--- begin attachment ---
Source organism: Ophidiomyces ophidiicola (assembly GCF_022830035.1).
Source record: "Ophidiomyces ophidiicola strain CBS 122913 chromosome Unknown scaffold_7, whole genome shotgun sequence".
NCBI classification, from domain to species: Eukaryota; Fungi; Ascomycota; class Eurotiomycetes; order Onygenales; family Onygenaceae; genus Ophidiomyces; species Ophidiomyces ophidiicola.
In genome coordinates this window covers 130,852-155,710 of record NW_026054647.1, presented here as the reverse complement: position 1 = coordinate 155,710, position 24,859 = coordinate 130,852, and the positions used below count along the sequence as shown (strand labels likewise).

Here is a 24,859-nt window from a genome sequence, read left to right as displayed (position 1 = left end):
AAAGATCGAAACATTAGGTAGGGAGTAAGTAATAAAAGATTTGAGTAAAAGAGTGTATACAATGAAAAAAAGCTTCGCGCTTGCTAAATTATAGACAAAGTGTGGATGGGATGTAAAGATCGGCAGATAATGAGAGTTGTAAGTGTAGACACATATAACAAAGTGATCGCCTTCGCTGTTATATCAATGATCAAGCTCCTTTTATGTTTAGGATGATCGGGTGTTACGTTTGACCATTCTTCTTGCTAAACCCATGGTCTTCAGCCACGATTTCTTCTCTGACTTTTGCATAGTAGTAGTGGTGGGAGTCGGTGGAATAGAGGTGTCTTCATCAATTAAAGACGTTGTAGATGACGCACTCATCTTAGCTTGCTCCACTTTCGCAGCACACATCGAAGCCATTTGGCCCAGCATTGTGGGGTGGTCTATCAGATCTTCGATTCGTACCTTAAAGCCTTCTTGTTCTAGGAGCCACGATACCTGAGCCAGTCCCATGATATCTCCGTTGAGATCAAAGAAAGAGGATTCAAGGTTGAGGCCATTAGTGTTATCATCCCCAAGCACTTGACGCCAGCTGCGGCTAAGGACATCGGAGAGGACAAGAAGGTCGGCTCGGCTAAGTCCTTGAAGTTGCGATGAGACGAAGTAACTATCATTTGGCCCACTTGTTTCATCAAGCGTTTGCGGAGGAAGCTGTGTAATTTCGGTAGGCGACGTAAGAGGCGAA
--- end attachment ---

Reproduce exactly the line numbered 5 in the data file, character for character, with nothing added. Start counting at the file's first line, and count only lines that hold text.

Here is a 24,859-nt window from a genome sequence, read left to right as displayed (position 1 = left end):